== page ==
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May 19

One of the criticisms leveled at The Amazing Race pertaining to its Emmy-worthiness is the amount of luck involved in winning the game, and viewers were treated to a healthy dose of it on finale night. In the last leg, father and daughter Gary and Mallory were in the lead going into the final city, but were knocked plumb out of the running with their choice of cab driver. He couldn't get them to the Road Block location, so adios million bucks.

I realize that every game show and reality contest has some luck. After all, one of my favorites involved answering questions from categories chosen by a giant faux slot machine. But when you're playing for a million bucks, it feels wrong to be derailed not because you fouled up at a critical moment but because you picked someone who couldn't get you to the next checkpoint. Survivor is certainly a game where a few lucky breaks can move you ahead or over the top, but players have to affirmatively play the game, they can't just fluke it; and they get denied year after year come Emmy-time over the Race, which is certainly chock-full of great camera-work, but it i an inferior game.

From winning to being afraid of losing, the Buzzer takes you to The Apprentice. In the pattern of many celebrity game shows where famous people agree to look silly in order to win money for their favorite charity, Celebrity Apprentice has stars undertaking various challenges in order to win money for (you guessed it) their favorite charity. For tasks where the two teams are graded by an outside source, the winners collect a set prize. In fundraising challenges, the money is pooled together and awarded to the charity of the winning project manager. This can be hundreds of thousands of dollars, and if your team doesn't win you don't get a penny. This bothered Meat Loaf greatly, to a point where he broke down in tears at the prospect of raising all this money but not being able to give it to his cause.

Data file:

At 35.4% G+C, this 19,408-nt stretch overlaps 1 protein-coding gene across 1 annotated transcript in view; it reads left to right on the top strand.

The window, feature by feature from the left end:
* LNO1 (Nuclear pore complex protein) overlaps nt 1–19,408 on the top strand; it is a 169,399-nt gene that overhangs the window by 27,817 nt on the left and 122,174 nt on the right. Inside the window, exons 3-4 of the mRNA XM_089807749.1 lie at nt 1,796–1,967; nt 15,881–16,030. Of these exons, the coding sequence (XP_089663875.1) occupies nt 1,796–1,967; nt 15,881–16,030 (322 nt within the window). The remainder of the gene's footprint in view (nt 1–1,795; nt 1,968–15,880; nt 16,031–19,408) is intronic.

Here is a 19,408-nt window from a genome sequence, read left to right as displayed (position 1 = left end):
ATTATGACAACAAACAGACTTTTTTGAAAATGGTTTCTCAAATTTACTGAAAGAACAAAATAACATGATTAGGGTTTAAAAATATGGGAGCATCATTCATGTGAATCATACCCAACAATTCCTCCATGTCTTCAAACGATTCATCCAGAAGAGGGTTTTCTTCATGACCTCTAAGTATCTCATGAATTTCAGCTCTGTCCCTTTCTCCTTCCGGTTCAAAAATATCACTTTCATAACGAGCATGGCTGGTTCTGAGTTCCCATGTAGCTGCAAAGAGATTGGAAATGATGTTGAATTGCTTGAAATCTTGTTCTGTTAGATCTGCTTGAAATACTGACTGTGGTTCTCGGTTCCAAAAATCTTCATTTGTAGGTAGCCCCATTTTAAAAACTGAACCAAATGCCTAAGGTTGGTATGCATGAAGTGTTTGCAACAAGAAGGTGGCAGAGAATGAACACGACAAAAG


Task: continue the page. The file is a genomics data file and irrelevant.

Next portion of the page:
Here's the problem with that: everyone is there to win. There are sixteen people there playing for something. Many of them will be fired without having the chance to be project manager, much less to win anything at all. When given the chance to win a ton of money, grab it by the scruff of the neck and hold on for dear life.

Finally, it was nice to see Rob Mariano finally win Survivor, a show that he's been a part of for nearly ten years now. With nearly four months of time spent in game, he's far and away one of the people who has spent the most time "on the island," and there's good reason: he's fun to watch, he knows how the game is played and how to play it, and he does well.

It was also nice to see a jury who respected good game play and rewarded it. Sure, there always seems to be one contestant who just can't stand that she was outplayed by the three people on the jury and wants everyone to know that she wasn't about to sell her principles for the money, but the game exists in a vacuum anyhow. You don't go to make friends, you go to win a game and win a million dollars. After the game you go back home to the life you had before, and move on.

If you're not playing with the end in mind, you're doing it wrong.

Travis Eberle can be reached at traviseberle@gmail.com.